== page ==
The final play was, to be frank, a disaster from the start.Doug Pensinger/Getty Images
Shorter man with no vertical vs. tall man who can jump = bad outcome on final shot.
With 12.7 seconds remaining and the Lakers down by two to the Nuggets in Denver, Pau Gasol inbounded the ball to Derek Fisher, who quickly pushed up court against Chauncey Billups. With about seven seconds to go, Lamar Odom popped out and set a screen for Fish, blocking off Billups. The other three Lakers --Gasol, Sasha Vujacic and Ron Artest (you'll notice an important name missing) -- were closely guarded. Here Fisher missed what would be his best chance to fire away. It would have been a deep three, but compared to what followed would have been ideal.
Off the screen and heading right at the wing, Fish was picked up by Carmelo Anthony on a switch. Six seconds to go. Fish tries to find space to make an entry to Odom, who is fronted by Billups, but can't do it over/around the much larger Anthony. Fish tries to probe with the dribble, but it's hardly his strength. With about 3.5 to play, Artest flashes high beyond the top of the arc. Maybe Fish could have hit him there? Moving away from the bucket and with J.R. Smith in the vicinity, it would have been a tough look.
Out of options, Fish rose, pulled the trigger ... and was blocked easily by 'Melo. Lakers lose, 98-96.
Obviously the outcome wasn't good, but neither was the execution. The Lakers had a timeout remaining, and despite the risk of letting Denver set its defense could (should) have used it to advance the ball and set up a play. I don't think Fisher, who struggles to create with the ball, should have brought it up. Better Odom, with his potential to create better mismatches and also get off a shot against any defender Denver had on the floor. Once LO set his screen and Fish still wasn't free, someone else needed to come and give him a better outlet.
All that said, it's still hard to get too worked up over Thursday's result. Any visit to Denver is a potential loss, even with a full complement of players available. Take away Kobe Bryant, a late scratch because of swelling in his right knee, and Andrew Bynum? Yikes. Add in a first half in w'hich the Lakers finished 12 points down 12 and shot 33.3 percent from the field, thanks to a combined three of 19 from Vujacic, Shannon Brown, Jordan Farmar, and Fisher, and suddenly the context of the final shot changes.
Now, it's suddenly more impressive the Lakers had one trip to tie or win. That they didn't seem less consequential.
The game ended similarly to the Feb. 18 one-point, Kobeless loss to the Celtics at Staples. Close game, ending when Fisher couldn't get a good look. Again, the Lakers, in a final shot situation, missed both the skill and the structure brought by Kobe's presence, which is about as surprising as the sun rising in the east. Of course they missed it, he's Kobe Bryant.Doug Pensinger/Getty Images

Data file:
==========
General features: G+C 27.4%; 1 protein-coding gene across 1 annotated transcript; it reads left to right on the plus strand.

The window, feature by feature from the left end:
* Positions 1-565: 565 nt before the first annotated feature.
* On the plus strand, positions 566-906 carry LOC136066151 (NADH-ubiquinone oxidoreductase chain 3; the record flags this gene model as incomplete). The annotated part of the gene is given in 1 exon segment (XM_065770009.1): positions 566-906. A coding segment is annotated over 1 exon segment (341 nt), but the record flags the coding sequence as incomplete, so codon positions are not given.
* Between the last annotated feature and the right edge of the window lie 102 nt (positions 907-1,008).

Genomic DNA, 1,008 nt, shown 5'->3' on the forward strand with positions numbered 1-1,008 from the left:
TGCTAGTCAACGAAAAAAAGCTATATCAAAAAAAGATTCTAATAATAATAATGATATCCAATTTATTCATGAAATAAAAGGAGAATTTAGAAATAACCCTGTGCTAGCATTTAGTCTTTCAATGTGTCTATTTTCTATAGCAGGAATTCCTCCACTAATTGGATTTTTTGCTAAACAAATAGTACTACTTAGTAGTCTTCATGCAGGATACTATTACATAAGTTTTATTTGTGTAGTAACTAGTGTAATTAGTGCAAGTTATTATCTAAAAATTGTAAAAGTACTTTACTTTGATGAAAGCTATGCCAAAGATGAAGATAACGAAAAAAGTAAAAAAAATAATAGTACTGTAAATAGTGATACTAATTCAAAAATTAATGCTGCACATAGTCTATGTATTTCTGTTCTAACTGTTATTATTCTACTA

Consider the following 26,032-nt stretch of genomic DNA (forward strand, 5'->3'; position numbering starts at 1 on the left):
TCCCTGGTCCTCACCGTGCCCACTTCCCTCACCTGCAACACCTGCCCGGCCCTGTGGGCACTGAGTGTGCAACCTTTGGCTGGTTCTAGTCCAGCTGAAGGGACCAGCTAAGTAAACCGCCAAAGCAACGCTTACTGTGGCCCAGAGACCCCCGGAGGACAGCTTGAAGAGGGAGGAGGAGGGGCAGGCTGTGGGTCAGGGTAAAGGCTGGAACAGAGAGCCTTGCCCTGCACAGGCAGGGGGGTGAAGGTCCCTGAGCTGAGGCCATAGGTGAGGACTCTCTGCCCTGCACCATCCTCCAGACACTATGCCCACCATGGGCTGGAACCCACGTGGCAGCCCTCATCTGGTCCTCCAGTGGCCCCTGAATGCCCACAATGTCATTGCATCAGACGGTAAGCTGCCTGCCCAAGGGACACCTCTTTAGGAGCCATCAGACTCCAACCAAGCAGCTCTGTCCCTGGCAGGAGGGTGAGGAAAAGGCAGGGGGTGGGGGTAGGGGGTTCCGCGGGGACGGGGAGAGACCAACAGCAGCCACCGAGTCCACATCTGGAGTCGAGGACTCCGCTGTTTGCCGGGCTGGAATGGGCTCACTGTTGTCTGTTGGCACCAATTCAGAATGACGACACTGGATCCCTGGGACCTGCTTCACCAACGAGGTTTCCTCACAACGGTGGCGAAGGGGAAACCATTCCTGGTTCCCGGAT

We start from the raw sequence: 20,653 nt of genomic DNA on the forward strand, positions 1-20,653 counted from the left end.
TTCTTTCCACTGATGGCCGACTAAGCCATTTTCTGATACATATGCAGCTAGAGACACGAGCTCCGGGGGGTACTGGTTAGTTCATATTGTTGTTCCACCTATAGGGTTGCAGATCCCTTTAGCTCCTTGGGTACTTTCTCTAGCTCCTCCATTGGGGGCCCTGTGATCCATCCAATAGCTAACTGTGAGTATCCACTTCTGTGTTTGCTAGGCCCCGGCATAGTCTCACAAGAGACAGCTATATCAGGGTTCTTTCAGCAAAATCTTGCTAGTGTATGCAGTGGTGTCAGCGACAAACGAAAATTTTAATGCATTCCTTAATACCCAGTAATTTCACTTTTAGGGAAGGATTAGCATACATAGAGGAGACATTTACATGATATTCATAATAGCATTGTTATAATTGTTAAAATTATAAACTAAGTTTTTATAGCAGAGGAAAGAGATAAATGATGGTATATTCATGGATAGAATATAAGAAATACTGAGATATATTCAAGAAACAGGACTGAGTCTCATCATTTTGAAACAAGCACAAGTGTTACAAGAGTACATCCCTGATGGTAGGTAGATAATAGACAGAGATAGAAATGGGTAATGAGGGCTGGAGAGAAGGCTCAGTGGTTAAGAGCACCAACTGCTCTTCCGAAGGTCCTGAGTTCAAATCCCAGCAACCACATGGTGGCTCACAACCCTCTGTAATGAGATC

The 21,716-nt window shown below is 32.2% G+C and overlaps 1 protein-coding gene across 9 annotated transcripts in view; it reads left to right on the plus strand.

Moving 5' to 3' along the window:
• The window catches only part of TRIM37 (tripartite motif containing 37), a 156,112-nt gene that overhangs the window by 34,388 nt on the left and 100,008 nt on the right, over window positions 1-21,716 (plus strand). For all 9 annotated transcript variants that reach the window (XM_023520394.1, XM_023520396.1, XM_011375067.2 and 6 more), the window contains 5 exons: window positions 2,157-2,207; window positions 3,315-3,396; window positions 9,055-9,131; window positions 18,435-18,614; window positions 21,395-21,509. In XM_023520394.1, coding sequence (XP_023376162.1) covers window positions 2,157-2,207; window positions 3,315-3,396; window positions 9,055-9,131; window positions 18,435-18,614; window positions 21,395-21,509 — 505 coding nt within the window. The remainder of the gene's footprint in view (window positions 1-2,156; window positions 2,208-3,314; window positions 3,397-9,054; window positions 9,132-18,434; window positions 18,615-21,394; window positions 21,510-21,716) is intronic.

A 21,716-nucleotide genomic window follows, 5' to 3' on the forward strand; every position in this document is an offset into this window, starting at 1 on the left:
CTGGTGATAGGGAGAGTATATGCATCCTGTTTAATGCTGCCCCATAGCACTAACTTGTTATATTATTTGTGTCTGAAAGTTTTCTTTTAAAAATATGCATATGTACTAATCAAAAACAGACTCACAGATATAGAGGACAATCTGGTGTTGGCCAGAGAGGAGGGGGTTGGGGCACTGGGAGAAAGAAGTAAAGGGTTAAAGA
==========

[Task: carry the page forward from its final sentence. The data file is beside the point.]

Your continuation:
Thrust into a position where he had to produce, Ron Artest came through. 22 points on seven-of-11 shooting.
But just as it was in the five games earlier in the season, the Lakers found success in the second half for one basic reason -- they played hard. Very, very hard. Instead of folding up the tent, the excuse (no Kobe) built in, they came out in the third quarter out-running and out-hustling the Nuggets, ripping off a 20-5 run to take the lead. They got stops, hit some open looks, and showed a tremendous amount of pride. When players hit big shots, the bench erupted. Guys slapped hands and swung towels. They crashed the offensive glass, something at which they had success all night.
In the end, the Lakers couldn't make enough plays. Final trip aside, Brown hurt the team with a terrible pass after a great backside block on Smith. Gasol, who finished with 26 points, 13 boards, a team-high five assists, and three blocks, frittered away a critical possession, holding the ball too long against Nene, then having it stripped by the Brazilian. It was ugly in spots, but the more important thing to take away from the game is the palpable sense of emotion.
The Lakers were invested in this game, and almost pulled it out, despite playing without two of their top five players. As a result, they almost stole a game they shouldn't have been able to win.